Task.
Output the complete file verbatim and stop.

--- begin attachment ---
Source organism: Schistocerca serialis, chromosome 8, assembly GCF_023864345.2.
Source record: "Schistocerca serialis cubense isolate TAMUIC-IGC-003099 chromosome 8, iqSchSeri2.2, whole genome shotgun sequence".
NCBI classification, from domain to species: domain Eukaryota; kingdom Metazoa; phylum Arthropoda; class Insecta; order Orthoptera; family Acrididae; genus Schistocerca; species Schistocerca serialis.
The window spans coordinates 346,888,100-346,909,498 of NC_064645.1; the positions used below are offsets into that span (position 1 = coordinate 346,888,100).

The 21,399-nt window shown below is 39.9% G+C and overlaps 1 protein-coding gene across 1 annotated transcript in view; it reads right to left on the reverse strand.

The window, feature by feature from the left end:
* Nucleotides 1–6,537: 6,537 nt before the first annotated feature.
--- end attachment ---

Source organism: Schistocerca serialis, chromosome 8, assembly GCF_023864345.2.
Source record: "Schistocerca serialis cubense isolate TAMUIC-IGC-003099 chromosome 8, iqSchSeri2.2, whole genome shotgun sequence".
NCBI classification, from domain to species: domain Eukaryota; kingdom Metazoa; phylum Arthropoda; class Insecta; order Orthoptera; family Acrididae; genus Schistocerca; species Schistocerca serialis.
The window spans coordinates 346,888,100-346,909,498 of NC_064645.1; the positions used below are offsets into that span (position 1 = coordinate 346,888,100).

The 21,399-nt window shown below is 39.9% G+C and overlaps 1 protein-coding gene across 1 annotated transcript in view; it reads right to left on the reverse strand.

The window, feature by feature from the left end:
* Nucleotides 1–6,537: 6,537 nt before the first annotated feature.